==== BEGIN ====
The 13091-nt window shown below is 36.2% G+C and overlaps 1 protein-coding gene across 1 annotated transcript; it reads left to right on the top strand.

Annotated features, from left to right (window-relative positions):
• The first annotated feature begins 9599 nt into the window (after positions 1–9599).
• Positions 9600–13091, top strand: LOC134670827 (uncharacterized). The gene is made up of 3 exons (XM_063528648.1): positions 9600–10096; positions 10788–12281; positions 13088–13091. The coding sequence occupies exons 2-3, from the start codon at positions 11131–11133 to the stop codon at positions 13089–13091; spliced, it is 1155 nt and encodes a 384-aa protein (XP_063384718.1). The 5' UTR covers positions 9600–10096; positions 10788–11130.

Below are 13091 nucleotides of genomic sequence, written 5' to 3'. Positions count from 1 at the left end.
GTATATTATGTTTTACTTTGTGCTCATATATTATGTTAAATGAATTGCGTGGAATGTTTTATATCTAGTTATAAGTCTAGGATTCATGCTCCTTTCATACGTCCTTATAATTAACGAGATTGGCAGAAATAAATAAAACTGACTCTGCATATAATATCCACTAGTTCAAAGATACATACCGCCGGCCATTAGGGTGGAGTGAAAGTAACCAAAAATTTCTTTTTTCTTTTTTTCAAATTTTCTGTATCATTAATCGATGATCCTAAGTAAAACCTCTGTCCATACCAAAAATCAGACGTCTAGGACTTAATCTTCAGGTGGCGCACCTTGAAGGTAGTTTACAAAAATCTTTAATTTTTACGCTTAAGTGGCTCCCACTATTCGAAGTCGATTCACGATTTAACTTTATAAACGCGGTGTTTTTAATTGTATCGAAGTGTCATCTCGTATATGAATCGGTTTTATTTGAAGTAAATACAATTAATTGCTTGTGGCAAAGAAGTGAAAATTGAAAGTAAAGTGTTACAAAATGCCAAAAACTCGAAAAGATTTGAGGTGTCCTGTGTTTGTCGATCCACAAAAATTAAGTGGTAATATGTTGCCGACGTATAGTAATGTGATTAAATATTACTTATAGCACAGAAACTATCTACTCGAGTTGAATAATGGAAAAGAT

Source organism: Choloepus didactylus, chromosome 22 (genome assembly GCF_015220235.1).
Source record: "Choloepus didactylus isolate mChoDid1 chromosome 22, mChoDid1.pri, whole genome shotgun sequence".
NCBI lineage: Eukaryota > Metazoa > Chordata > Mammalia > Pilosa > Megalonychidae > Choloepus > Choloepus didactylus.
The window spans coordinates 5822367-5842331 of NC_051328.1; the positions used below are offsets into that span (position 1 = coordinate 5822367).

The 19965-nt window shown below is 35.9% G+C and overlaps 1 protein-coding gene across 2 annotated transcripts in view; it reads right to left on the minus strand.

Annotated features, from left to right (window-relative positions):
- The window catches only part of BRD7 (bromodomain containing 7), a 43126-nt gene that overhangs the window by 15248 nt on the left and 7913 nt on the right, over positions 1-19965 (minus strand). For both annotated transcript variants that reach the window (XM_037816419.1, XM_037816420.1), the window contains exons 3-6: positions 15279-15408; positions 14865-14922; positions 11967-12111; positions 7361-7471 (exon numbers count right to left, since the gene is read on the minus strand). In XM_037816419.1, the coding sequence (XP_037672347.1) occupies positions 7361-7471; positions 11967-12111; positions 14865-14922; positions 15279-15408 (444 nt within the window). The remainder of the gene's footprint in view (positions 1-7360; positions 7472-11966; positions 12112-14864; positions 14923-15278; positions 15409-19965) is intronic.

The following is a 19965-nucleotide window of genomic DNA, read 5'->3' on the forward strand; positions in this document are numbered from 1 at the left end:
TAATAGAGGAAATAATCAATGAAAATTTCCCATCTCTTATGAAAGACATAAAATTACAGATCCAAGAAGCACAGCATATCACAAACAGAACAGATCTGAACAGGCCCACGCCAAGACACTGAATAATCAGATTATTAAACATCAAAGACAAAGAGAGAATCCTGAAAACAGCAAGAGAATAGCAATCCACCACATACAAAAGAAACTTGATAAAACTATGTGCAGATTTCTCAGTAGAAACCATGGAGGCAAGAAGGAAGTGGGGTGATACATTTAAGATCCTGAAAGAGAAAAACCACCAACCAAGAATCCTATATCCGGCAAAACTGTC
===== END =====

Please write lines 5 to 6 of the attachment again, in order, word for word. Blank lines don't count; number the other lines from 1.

Below are 13091 nucleotides of genomic sequence, written 5' to 3'. Positions count from 1 at the left end.
GTATATTATGTTTTACTTTGTGCTCATATATTATGTTAAATGAATTGCGTGGAATGTTTTATATCTAGTTATAAGTCTAGGATTCATGCTCCTTTCATACGTCCTTATAATTAACGAGATTGGCAGAAATAAATAAAACTGACTCTGCATATAATATCCACTAGTTCAAAGATACATACCGCCGGCCATTAGGGTGGAGTGAAAGTAACCAAAAATTTCTTTTTTCTTTTTTTCAAATTTTCTGTATCATTAATCGATGATCCTAAGTAAAACCTCTGTCCATACCAAAAATCAGACGTCTAGGACTTAATCTTCAGGTGGCGCACCTTGAAGGTAGTTTACAAAAATCTTTAATTTTTACGCTTAAGTGGCTCCCACTATTCGAAGTCGATTCACGATTTAACTTTATAAACGCGGTGTTTTTAATTGTATCGAAGTGTCATCTCGTATATGAATCGGTTTTATTTGAAGTAAATACAATTAATTGCTTGTGGCAAAGAAGTGAAAATTGAAAGTAAAGTGTTACAAAATGCCAAAAACTCGAAAAGATTTGAGGTGTCCTGTGTTTGTCGATCCACAAAAATTAAGTGGTAATATGTTGCCGACGTATAGTAATGTGATTAAATATTACTTATAGCACAGAAACTATCTACTCGAGTTGAATAATGGAAAAGAT